His-Tagged Protein Purification from Bacterial Cultures—TALON Single Step
TALON Single Step Columns simplify purification of his-tagged proteins. These columns combine our exclusive TALON xTractor Buffer with the patented TALON resin, to consolidate the preliminary purification steps: cell lysis, centrifugation, and resin binding. These columns provide a convenient method of purifying material for preliminary characterization of your protein of interest.
Easy, Fast, and Pure
The entire process, from culture to purified protein, can be completed in less than 1 hour.
Add the culture containing your his-tagged protein to the column and then mix for 20 minutes. The column contains a dried version of TALON xTractor Buffer, which lyses cells and releases your his-tagged target protein. Our proprietary TALON Resin binds his-tags with higher specificity than any other IMAC resin, so you are assured of obtaining a high degree of purification.
After the unbound cellular debris is washed from the column, your highly pure his-tagged fusion protein is eluted using standard conditions.
Looking to purify smaller amounts of protein? The 5-ml columns routinely provide up to 0.5 mg of purified protein and the 20-ml columns regularly provide up to 3.0 mg of purified protein.
Value and Versatility
These time-saving columns are more convenient than the typical method of extracting and purifying his-tagged protein over a standard TALON Resin Column. Any 6xHis-, 6xHN-, or HAT-tagged protein can be purified using either a gravity flow or a spin column method. It is easy to run several columns in parallel at room temperature, to isolate various proteins at the same time.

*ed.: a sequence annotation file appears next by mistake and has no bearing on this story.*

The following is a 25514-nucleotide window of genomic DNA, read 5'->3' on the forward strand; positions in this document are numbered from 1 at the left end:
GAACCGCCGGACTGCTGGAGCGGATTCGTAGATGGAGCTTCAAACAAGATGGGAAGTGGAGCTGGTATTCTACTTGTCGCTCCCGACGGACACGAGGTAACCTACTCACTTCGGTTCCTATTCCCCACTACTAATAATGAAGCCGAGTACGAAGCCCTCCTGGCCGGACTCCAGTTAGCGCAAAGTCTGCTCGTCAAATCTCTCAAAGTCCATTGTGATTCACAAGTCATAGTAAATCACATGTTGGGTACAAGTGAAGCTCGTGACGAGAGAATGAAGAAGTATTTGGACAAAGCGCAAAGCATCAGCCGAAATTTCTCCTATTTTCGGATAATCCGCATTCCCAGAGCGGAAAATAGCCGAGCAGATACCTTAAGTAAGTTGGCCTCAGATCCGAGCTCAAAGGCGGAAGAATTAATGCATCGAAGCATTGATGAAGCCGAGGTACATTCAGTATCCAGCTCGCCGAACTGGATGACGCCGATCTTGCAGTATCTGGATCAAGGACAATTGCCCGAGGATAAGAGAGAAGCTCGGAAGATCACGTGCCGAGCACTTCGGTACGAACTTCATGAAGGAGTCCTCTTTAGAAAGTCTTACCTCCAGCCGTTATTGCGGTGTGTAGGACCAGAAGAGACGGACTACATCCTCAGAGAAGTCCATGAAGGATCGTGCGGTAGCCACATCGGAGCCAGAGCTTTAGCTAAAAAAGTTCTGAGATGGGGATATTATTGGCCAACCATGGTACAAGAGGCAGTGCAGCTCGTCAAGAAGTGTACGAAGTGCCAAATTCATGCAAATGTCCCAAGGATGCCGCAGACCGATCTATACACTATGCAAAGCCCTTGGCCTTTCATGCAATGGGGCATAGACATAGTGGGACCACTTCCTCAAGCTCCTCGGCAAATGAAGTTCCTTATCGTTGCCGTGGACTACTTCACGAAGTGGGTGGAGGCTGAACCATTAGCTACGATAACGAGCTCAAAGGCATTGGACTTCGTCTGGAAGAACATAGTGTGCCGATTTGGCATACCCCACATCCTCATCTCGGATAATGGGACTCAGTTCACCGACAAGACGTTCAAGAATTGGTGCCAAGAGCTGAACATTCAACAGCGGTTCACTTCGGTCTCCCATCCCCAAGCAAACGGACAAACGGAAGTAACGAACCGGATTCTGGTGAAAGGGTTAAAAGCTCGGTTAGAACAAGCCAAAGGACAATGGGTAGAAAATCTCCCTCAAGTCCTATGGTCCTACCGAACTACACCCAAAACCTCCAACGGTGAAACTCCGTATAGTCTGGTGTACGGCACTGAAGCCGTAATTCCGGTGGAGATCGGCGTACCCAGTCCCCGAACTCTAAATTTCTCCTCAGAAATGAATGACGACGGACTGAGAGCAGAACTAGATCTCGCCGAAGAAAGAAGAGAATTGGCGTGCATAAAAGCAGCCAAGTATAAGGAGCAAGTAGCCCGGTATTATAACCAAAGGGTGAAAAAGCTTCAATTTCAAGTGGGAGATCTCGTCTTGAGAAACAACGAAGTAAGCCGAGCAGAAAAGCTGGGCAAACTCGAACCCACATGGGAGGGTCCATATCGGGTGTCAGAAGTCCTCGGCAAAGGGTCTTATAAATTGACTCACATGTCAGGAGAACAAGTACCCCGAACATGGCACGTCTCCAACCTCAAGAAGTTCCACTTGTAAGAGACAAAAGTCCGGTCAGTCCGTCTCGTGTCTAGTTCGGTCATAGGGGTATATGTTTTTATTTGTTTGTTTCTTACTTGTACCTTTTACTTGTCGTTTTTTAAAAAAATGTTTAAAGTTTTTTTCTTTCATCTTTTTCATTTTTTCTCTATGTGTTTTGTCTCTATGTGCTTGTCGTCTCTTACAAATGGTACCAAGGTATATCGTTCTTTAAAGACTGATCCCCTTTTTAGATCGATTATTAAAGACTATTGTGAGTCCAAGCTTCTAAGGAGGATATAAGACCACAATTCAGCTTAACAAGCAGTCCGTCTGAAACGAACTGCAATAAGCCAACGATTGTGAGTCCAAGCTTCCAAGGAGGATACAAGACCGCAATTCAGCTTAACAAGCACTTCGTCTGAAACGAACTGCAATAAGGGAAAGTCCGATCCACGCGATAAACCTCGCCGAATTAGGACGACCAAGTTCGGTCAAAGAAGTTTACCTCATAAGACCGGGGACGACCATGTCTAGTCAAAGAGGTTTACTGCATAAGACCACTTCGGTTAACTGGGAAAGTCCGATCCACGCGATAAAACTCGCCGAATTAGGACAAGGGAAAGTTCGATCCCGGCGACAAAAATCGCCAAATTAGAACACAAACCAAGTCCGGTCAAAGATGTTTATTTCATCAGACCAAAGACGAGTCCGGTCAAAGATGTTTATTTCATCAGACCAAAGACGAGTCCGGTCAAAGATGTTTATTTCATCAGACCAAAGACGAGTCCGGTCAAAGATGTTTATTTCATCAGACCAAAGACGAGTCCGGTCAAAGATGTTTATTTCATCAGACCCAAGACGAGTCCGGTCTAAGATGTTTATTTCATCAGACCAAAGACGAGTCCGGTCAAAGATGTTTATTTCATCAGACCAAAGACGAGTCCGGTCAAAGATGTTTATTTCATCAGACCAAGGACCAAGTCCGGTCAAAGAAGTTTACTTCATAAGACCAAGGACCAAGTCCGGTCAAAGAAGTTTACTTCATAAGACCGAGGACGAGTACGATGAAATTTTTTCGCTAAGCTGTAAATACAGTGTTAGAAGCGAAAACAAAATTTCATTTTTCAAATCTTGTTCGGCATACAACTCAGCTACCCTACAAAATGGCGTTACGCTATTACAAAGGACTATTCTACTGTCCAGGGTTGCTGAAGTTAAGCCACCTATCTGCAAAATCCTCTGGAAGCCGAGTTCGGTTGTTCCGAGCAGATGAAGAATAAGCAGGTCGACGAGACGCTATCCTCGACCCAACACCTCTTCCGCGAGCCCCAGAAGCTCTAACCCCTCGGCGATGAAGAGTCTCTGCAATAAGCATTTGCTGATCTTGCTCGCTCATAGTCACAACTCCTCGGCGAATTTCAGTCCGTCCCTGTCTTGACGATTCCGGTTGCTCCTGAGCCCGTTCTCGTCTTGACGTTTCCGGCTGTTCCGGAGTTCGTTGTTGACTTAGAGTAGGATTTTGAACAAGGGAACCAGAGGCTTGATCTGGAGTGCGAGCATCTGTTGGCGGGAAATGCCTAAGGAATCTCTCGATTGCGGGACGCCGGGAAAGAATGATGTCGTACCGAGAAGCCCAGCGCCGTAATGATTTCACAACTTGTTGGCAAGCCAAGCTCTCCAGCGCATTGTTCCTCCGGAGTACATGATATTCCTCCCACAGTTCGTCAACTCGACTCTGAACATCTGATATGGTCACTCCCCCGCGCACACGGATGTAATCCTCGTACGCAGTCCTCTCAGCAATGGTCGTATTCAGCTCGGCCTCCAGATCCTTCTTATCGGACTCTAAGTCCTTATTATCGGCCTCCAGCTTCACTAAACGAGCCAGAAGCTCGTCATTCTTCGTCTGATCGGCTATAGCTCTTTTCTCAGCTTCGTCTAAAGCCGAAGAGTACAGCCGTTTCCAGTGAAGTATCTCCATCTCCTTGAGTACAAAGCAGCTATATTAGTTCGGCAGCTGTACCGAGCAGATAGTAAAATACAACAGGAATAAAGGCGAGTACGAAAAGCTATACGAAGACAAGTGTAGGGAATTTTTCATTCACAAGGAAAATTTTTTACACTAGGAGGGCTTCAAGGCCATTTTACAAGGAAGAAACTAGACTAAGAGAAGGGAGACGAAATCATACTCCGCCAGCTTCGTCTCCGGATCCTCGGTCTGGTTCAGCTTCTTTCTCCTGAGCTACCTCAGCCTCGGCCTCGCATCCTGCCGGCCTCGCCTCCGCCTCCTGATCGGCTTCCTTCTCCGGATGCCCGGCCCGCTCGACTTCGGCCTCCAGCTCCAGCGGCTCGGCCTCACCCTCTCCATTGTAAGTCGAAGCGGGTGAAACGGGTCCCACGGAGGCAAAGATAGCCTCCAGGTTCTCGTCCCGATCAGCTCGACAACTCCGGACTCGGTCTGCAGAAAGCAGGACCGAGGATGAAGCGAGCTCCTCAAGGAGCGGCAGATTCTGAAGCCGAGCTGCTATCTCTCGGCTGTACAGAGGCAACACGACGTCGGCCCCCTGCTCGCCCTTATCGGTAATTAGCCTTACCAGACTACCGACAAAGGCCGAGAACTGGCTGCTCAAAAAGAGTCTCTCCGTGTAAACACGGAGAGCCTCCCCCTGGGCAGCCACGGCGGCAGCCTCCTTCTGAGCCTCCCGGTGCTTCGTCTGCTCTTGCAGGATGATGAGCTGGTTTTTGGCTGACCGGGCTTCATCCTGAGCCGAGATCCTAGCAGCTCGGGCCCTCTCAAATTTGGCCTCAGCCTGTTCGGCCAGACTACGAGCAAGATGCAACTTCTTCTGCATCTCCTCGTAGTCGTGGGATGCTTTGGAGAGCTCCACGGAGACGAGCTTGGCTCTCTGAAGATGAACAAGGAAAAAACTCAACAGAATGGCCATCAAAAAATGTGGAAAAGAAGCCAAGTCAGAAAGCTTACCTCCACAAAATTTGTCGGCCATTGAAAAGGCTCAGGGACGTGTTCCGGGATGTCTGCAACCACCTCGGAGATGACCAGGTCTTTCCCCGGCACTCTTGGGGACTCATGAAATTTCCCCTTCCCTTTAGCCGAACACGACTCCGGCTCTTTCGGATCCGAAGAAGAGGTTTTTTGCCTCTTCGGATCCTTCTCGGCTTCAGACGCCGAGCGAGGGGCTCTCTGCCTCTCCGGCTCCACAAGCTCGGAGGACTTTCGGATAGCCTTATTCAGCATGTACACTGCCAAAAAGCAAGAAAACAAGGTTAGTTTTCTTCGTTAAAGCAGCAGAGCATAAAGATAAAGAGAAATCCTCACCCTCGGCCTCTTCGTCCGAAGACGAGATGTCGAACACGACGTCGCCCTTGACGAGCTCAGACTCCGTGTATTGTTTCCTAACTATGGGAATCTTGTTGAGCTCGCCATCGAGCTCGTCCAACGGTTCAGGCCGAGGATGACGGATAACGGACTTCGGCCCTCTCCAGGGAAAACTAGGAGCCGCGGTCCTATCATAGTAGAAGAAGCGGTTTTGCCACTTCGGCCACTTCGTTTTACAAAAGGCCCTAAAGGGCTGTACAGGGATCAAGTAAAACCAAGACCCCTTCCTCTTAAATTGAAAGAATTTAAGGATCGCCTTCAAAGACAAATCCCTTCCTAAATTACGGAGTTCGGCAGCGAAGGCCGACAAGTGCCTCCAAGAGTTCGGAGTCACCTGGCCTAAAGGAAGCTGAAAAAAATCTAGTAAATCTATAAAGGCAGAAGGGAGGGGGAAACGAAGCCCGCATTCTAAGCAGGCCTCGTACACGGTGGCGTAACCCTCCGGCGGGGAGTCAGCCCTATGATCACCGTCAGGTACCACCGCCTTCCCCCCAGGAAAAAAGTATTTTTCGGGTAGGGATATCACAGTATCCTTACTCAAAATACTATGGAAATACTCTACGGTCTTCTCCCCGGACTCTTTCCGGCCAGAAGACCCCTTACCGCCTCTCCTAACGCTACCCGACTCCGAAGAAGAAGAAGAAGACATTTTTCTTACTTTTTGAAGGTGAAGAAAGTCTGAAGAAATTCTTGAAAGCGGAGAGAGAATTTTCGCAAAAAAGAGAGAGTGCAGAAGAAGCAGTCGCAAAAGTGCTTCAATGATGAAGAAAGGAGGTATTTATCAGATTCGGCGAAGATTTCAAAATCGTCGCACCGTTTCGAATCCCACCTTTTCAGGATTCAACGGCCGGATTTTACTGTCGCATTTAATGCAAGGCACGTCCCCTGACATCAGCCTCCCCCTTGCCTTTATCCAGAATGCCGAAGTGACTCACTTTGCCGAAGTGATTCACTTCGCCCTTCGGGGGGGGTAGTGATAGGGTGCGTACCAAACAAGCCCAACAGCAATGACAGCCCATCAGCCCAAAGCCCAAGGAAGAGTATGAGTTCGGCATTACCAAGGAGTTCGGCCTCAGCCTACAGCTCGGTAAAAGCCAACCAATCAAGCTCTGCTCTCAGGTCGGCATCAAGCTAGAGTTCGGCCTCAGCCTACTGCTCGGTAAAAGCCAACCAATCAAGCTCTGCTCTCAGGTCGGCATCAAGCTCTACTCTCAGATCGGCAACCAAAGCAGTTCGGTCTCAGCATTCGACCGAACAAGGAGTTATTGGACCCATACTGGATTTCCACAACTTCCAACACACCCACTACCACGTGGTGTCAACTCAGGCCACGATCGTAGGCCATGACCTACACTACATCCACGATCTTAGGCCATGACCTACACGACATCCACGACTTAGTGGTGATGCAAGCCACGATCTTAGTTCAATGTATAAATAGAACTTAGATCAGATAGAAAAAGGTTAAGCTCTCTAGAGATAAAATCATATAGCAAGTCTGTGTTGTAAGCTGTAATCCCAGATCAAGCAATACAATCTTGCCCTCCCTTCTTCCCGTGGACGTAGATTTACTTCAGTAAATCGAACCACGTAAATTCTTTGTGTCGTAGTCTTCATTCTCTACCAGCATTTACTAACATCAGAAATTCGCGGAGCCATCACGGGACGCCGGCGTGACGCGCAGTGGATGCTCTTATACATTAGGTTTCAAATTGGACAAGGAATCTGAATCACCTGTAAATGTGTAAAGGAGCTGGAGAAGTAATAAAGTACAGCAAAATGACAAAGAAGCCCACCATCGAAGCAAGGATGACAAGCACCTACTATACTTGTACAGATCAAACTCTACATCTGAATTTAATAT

Choice of Native or Denaturing Purification Conditions
TALON Resin retains its protein binding specificity and yield under a variety of purification conditions. It is stable under both denaturing and native (nondenaturing) conditions (see flow chart). Deciding whether to use native or denaturing purification conditions depends on protein location, solubility, accessibility of the his tag, downstream applications, and preservation of biological activity.
Purifying a protein under native conditions (see example) is the most efficient way to preserve its biological activity, but requires that the protein be soluble. Advantages include:
Eliminating the renaturation step at the end of the purification, saving time, and preventing significant loss of activity
Retaining the ability to copurify enzyme subunits, cofactors, and associated proteins
Because proteins that are overexpressed in prokaryotic systems sometimes form insoluble aggregates called inclusion bodies, you may need to purify proteins under denaturing conditions (see example)—using strong denaturants such as 6 M guanidinium or 8 M urea to enhance protein solubility. Advantages include:
Complete solubilization of inclusion bodies and his-tagged proteins
Improved binding to the matrix and reduced nonspecific binding, due to full exposure of the his tag
His-tagged proteins purified under denaturing conditions can be used directly in subsequent applications, or may need to be renatured and refolded. Protein renaturation and refolding can be performed prior to elution from the column. However, yields of recombinant proteins will be lower than under native conditions, because urea and guanidinium molecules compete with histidines for binding to metal.
Use of Reducing Agents
Purification with TALON Resin may be carried out in the presence of β-mercaptoethanol (see example), but not DTT or DTE, to preserve reduced sulfhydryl (-SH) groups that are important for the biological activity and structure of a given protein. TALON provides higher yields than Ni-NTA (see example) in the presence of β-mercaptoethanol.